One in six Americans lives in a household that cannot afford adequate food. Of these 50 million individuals, nearly 17 million are children. Food insecurity has skyrocketed since the economic downturn, with an additional 14 million people classified as food insecure in 2011 than in 2007. For these individuals, being food insecure means living with trade-offs that no one should have to face, like choosing between buying food and receiving medical care or paying the bills. Many food insecure people also face tough choices about the quality of food they eat, since low-quality processed foods are often more affordable and accessible than fresh and nutritious foods. Food insecurity takes a serious toll on individuals, families, and communities and has significant consequences for health and educational outcomes, especially for children. Food insecurity is also enormously expensive for society. According to one estimate, the cost of hunger and food insecurity in the United States amounted to $167.5 billion in 2010.
Additionally, the report shows that the existing program a fail. as Aviv Shen notes in her article at Think Progress:
(T)he four biggest food assistance programs fall short for as many as 50 million food insecure households. Eligibility requirements are already so strict that one in four households classified as food insecure were still considered too high-income to receive benefits from the Supplemental Nutrition Assistance Program (SNAP). Even families considered poor enough for food aid only get a pittance that runs out quickly; for instance, the maximum benefit for a family of four is $668 a month, or a little under $2 per meal for each family member.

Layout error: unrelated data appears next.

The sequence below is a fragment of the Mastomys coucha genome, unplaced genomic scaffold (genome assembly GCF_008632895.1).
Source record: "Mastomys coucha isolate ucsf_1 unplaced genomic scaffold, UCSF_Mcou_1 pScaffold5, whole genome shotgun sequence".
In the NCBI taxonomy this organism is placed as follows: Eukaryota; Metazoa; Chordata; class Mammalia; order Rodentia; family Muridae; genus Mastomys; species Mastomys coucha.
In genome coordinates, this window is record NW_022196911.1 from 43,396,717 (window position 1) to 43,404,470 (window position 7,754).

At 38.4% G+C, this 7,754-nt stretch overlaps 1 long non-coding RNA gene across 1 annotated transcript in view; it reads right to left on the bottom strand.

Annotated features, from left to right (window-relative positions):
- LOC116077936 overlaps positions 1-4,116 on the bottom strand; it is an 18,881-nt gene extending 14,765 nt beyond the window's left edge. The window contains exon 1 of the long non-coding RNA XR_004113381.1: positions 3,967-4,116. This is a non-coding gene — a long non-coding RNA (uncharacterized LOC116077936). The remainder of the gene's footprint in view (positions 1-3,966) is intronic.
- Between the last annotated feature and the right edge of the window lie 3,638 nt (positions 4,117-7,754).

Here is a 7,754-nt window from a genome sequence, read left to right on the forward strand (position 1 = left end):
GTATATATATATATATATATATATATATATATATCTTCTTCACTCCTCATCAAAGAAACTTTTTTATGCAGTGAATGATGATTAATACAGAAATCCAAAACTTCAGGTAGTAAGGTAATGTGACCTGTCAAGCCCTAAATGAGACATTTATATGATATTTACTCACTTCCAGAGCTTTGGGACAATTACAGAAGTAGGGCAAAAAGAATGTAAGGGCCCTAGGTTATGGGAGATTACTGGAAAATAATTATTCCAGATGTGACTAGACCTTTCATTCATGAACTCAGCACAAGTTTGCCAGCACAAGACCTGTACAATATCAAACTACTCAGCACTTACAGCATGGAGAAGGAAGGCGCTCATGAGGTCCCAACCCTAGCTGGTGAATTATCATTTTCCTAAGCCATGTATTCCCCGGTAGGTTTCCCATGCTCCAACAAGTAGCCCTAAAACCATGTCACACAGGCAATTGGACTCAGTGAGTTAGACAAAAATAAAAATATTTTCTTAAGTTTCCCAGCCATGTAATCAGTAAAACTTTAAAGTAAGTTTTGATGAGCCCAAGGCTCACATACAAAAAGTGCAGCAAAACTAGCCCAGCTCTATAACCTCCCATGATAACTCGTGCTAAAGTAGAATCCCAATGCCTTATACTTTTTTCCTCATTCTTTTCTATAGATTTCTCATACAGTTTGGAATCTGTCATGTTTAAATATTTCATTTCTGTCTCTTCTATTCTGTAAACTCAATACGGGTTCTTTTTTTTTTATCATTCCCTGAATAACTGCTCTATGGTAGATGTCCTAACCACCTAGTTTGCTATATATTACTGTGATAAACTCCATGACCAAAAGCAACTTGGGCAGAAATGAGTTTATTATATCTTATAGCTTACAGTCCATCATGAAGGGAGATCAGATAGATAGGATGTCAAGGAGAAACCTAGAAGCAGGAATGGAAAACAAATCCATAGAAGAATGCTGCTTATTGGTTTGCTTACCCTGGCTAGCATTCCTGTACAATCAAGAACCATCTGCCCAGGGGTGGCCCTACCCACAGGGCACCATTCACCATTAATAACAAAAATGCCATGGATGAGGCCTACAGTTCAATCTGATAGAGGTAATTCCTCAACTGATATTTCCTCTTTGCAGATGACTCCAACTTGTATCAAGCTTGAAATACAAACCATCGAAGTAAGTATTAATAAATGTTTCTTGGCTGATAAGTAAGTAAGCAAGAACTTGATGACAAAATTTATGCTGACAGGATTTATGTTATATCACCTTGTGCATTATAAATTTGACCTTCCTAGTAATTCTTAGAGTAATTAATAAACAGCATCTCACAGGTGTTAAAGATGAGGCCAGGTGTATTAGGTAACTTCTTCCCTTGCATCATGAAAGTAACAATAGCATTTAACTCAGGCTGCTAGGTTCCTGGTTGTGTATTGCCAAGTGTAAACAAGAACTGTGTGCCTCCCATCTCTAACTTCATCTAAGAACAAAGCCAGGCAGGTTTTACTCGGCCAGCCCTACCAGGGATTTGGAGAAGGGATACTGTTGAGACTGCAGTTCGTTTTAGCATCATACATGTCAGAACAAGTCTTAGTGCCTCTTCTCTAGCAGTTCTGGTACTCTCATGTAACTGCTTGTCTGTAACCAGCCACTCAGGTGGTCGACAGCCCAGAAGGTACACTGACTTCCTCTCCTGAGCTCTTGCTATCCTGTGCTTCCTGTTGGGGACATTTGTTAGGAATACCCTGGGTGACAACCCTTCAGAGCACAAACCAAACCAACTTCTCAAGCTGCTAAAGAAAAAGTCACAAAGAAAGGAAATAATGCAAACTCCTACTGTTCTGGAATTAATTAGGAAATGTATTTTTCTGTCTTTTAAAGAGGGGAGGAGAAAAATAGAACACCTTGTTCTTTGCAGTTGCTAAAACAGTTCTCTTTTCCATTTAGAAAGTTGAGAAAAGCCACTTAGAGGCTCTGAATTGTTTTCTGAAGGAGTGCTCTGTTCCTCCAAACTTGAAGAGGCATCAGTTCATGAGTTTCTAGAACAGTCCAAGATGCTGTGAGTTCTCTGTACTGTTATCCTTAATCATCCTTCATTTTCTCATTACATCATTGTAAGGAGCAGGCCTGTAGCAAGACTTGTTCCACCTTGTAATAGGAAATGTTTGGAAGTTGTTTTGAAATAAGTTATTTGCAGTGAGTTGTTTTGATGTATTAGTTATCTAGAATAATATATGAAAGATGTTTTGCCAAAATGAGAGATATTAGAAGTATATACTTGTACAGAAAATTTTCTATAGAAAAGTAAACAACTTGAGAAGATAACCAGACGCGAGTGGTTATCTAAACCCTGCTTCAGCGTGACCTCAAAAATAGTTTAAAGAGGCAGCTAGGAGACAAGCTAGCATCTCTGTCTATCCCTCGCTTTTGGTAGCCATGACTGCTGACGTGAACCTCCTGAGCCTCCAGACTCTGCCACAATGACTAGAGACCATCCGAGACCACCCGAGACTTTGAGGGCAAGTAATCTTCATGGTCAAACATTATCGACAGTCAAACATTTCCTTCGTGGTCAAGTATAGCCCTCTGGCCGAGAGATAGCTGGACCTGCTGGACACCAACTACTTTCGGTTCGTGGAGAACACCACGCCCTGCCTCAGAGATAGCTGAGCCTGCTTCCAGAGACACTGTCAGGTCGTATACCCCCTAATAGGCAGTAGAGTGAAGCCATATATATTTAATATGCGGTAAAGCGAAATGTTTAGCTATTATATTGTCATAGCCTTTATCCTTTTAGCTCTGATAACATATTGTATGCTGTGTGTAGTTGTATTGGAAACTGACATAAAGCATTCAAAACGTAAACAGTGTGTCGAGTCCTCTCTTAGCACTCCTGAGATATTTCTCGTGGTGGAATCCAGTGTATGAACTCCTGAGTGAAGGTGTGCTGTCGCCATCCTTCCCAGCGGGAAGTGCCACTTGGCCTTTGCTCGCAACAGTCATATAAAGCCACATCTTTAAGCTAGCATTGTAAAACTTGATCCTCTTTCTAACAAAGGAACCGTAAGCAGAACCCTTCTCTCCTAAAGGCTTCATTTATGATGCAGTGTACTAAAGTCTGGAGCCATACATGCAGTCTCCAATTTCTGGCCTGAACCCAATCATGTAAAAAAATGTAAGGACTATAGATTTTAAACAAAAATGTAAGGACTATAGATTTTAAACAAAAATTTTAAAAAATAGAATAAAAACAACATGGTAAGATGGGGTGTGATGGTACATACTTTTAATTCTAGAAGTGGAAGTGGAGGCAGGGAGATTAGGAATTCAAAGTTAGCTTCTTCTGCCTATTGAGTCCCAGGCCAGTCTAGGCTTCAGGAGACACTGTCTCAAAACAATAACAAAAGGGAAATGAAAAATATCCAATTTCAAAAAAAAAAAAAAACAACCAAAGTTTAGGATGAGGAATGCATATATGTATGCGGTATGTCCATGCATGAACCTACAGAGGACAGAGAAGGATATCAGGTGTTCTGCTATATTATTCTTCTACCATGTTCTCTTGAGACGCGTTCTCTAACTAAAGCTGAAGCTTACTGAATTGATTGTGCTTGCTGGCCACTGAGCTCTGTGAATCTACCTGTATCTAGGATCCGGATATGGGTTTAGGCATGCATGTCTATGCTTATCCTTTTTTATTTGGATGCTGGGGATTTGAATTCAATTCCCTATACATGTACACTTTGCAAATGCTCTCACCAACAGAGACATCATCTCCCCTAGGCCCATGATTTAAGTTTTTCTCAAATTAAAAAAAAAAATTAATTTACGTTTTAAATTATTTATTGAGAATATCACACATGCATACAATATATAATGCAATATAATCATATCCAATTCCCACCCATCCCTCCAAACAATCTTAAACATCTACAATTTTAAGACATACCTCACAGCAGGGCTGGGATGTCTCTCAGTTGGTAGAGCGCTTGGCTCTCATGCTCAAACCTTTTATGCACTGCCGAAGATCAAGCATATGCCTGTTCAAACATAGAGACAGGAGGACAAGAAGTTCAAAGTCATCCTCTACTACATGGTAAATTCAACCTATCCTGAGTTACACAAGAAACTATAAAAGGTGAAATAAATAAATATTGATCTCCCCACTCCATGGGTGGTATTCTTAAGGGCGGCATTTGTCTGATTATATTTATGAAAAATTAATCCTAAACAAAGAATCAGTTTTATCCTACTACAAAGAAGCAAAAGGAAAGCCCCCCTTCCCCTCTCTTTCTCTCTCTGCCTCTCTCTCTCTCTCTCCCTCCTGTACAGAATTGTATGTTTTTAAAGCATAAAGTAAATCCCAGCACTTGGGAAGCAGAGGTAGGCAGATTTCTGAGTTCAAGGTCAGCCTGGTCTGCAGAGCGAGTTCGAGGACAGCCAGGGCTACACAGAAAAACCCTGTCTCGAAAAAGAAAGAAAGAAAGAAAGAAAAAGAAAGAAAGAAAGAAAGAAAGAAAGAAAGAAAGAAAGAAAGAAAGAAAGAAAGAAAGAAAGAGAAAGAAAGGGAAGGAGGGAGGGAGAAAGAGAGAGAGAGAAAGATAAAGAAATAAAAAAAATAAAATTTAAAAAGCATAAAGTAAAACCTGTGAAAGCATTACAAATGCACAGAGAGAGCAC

To demonstrate the impossibility of surviving on food stamps, Sen. Chris Murphy (D-CT) recently spent a week eating on $4.80 a day, mainly consuming ramen noodles, a peanut butter and jelly sandwich, and a banana. “I’m hungry for five days…I lost six pounds in four days,” Murphy said upon concluding the experiment. He also realized that nutritious food and produce was far, far out of reach for people living on SNAP benefits. Indeed, obesity and related diseases are common among SNAP recipients who simply can’t afford nutritious food.
Co-author and faculty director of the International Human Rights Clinic at NYU’s School of Law, Smita Narula was a guest on Democracy Now with hosts Amy Goodman and Juan Gonzalez.
Transcript can be read here